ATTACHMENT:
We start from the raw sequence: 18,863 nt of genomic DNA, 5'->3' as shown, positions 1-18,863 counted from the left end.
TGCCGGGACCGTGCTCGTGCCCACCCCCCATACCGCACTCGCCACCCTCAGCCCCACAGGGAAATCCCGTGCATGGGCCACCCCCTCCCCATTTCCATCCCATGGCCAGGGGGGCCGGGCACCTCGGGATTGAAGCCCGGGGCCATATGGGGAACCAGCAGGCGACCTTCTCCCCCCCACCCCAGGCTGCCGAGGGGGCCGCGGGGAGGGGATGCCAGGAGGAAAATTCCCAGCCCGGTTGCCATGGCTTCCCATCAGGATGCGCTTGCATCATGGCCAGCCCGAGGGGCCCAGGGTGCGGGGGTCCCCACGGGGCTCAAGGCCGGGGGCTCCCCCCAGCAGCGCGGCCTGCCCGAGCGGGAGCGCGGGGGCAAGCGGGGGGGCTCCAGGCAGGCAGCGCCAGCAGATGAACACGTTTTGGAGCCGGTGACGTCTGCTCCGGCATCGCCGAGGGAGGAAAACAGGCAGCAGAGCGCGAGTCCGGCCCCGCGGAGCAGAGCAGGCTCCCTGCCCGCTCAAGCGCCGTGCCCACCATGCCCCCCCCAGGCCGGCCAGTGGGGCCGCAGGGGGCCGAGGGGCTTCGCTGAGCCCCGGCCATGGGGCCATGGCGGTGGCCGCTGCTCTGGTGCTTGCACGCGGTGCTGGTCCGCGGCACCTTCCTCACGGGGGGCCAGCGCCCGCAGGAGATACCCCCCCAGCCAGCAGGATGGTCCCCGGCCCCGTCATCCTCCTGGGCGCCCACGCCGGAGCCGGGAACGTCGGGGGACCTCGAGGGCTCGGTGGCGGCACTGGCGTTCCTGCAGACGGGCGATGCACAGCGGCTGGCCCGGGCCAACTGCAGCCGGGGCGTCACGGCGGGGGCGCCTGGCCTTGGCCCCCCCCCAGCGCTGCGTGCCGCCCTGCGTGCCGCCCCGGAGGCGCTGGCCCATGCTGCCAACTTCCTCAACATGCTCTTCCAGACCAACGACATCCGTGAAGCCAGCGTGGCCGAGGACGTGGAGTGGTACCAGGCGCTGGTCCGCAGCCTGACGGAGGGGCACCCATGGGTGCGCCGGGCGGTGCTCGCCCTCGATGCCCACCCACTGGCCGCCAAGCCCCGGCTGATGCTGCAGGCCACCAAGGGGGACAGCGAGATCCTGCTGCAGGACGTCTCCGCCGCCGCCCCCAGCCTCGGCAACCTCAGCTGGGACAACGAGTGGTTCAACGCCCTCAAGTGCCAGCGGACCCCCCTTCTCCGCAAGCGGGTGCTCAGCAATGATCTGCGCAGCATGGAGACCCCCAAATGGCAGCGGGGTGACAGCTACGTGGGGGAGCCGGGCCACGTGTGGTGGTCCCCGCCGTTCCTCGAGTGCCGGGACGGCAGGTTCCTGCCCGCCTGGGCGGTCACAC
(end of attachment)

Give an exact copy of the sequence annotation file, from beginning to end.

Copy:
We start from the raw sequence: 18,863 nt of genomic DNA, 5'->3' as shown, positions 1-18,863 counted from the left end.
TGCCGGGACCGTGCTCGTGCCCACCCCCCATACCGCACTCGCCACCCTCAGCCCCACAGGGAAATCCCGTGCATGGGCCACCCCCTCCCCATTTCCATCCCATGGCCAGGGGGGCCGGGCACCTCGGGATTGAAGCCCGGGGCCATATGGGGAACCAGCAGGCGACCTTCTCCCCCCCACCCCAGGCTGCCGAGGGGGCCGCGGGGAGGGGATGCCAGGAGGAAAATTCCCAGCCCGGTTGCCATGGCTTCCCATCAGGATGCGCTTGCATCATGGCCAGCCCGAGGGGCCCAGGGTGCGGGGGTCCCCACGGGGCTCAAGGCCGGGGGCTCCCCCCAGCAGCGCGGCCTGCCCGAGCGGGAGCGCGGGGGCAAGCGGGGGGGCTCCAGGCAGGCAGCGCCAGCAGATGAACACGTTTTGGAGCCGGTGACGTCTGCTCCGGCATCGCCGAGGGAGGAAAACAGGCAGCAGAGCGCGAGTCCGGCCCCGCGGAGCAGAGCAGGCTCCCTGCCCGCTCAAGCGCCGTGCCCACCATGCCCCCCCCAGGCCGGCCAGTGGGGCCGCAGGGGGCCGAGGGGCTTCGCTGAGCCCCGGCCATGGGGCCATGGCGGTGGCCGCTGCTCTGGTGCTTGCACGCGGTGCTGGTCCGCGGCACCTTCCTCACGGGGGGCCAGCGCCCGCAGGAGATACCCCCCCAGCCAGCAGGATGGTCCCCGGCCCCGTCATCCTCCTGGGCGCCCACGCCGGAGCCGGGAACGTCGGGGGACCTCGAGGGCTCGGTGGCGGCACTGGCGTTCCTGCAGACGGGCGATGCACAGCGGCTGGCCCGGGCCAACTGCAGCCGGGGCGTCACGGCGGGGGCGCCTGGCCTTGGCCCCCCCCCAGCGCTGCGTGCCGCCCTGCGTGCCGCCCCGGAGGCGCTGGCCCATGCTGCCAACTTCCTCAACATGCTCTTCCAGACCAACGACATCCGTGAAGCCAGCGTGGCCGAGGACGTGGAGTGGTACCAGGCGCTGGTCCGCAGCCTGACGGAGGGGCACCCATGGGTGCGCCGGGCGGTGCTCGCCCTCGATGCCCACCCACTGGCCGCCAAGCCCCGGCTGATGCTGCAGGCCACCAAGGGGGACAGCGAGATCCTGCTGCAGGACGTCTCCGCCGCCGCCCCCAGCCTCGGCAACCTCAGCTGGGACAACGAGTGGTTCAACGCCCTCAAGTGCCAGCGGACCCCCCTTCTCCGCAAGCGGGTGCTCAGCAATGATCTGCGCAGCATGGAGACCCCCAAATGGCAGCGGGGTGACAGCTACGTGGGGGAGCCGGGCCACGTGTGGTGGTCCCCGCCGTTCCTCGAGTGCCGGGACGGCAGGTTCCTGCCCGCCTGGGCGGTCACAC